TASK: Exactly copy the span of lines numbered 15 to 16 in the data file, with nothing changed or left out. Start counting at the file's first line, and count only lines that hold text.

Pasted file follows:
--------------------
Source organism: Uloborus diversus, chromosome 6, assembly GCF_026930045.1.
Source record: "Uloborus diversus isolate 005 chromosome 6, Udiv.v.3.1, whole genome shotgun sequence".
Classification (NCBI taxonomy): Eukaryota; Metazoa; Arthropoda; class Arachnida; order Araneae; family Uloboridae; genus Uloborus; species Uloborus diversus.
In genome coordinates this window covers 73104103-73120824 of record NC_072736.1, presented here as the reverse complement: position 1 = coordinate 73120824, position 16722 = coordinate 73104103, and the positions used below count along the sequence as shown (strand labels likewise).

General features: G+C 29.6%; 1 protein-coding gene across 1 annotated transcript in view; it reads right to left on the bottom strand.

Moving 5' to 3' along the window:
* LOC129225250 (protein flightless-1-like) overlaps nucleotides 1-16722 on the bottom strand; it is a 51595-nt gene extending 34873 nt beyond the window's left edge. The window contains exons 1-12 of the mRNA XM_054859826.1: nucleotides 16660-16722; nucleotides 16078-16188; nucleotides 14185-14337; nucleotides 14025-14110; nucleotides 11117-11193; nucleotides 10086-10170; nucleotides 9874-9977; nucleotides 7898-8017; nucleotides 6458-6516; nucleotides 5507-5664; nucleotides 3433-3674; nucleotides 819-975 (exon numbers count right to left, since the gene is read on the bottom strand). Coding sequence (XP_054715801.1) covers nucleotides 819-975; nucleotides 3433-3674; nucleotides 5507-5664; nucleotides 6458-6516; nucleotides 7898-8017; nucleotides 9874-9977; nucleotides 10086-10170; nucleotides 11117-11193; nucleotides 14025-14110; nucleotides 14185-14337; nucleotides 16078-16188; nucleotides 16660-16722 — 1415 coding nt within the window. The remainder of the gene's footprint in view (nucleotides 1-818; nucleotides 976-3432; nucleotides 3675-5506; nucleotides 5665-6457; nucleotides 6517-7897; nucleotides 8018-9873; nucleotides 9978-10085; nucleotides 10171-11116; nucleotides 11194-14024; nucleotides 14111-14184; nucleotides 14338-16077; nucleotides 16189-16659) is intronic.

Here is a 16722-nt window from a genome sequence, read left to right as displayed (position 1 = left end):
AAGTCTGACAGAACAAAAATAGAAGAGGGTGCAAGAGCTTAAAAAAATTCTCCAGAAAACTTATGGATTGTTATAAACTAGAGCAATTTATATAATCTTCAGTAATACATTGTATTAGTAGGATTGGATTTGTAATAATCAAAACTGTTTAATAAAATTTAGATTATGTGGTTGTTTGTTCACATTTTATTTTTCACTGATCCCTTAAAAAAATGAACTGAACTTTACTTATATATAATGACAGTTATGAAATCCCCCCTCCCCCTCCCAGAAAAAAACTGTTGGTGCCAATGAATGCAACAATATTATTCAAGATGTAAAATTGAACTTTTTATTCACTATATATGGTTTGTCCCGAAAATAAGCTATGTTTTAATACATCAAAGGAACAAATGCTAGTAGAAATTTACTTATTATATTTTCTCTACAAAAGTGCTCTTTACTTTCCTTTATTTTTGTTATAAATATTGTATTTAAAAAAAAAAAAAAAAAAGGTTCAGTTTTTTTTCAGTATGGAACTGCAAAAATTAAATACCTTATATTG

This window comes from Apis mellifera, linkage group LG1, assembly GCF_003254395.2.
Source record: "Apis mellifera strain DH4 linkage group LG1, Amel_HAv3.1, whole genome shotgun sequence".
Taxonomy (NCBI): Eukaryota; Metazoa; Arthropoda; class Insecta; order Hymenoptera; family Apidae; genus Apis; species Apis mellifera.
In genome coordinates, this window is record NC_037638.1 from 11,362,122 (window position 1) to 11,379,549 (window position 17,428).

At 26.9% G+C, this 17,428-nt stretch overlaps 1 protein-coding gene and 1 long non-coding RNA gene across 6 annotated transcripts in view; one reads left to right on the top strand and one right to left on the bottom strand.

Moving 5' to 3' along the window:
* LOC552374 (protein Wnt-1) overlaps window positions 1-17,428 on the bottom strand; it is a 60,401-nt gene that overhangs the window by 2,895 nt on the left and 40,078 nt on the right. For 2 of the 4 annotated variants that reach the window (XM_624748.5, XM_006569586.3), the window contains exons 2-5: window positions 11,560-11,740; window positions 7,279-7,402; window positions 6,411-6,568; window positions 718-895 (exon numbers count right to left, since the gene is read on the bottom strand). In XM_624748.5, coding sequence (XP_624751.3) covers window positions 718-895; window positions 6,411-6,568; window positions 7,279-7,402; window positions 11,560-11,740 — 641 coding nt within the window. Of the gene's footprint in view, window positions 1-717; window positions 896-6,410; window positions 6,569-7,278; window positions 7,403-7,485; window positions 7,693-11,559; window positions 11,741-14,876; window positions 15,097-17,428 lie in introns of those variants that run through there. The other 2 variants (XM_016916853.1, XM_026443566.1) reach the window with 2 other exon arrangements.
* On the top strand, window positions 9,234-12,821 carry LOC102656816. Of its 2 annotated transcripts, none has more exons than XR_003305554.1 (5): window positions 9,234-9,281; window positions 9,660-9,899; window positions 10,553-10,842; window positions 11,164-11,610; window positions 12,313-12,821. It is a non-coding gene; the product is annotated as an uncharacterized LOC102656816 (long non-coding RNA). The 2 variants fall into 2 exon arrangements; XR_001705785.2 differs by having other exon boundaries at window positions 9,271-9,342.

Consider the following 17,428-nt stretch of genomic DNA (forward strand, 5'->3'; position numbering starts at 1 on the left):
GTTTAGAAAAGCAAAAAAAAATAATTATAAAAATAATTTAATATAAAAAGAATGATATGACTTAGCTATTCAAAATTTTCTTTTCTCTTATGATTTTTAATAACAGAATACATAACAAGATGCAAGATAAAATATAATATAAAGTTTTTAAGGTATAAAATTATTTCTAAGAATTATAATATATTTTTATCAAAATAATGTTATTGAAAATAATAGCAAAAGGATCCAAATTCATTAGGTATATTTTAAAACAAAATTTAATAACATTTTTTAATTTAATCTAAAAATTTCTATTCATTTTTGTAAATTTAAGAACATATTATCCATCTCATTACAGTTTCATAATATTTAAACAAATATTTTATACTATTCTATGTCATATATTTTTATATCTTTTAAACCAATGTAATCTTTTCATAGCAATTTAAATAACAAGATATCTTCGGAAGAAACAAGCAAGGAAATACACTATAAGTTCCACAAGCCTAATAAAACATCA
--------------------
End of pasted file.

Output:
Moving 5' to 3' along the window:
* LOC552374 (protein Wnt-1) overlaps window positions 1-17,428 on the bottom strand; it is a 60,401-nt gene that overhangs the window by 2,895 nt on the left and 40,078 nt on the right. For 2 of the 4 annotated variants that reach the window (XM_624748.5, XM_006569586.3), the window contains exons 2-5: window positions 11,560-11,740; window positions 7,279-7,402; window positions 6,411-6,568; window positions 718-895 (exon numbers count right to left, since the gene is read on the bottom strand). In XM_624748.5, coding sequence (XP_624751.3) covers window positions 718-895; window positions 6,411-6,568; window positions 7,279-7,402; window positions 11,560-11,740 — 641 coding nt within the window. Of the gene's footprint in view, window positions 1-717; window positions 896-6,410; window positions 6,569-7,278; window positions 7,403-7,485; window positions 7,693-11,559; window positions 11,741-14,876; window positions 15,097-17,428 lie in introns of those variants that run through there. The other 2 variants (XM_016916853.1, XM_026443566.1) reach the window with 2 other exon arrangements.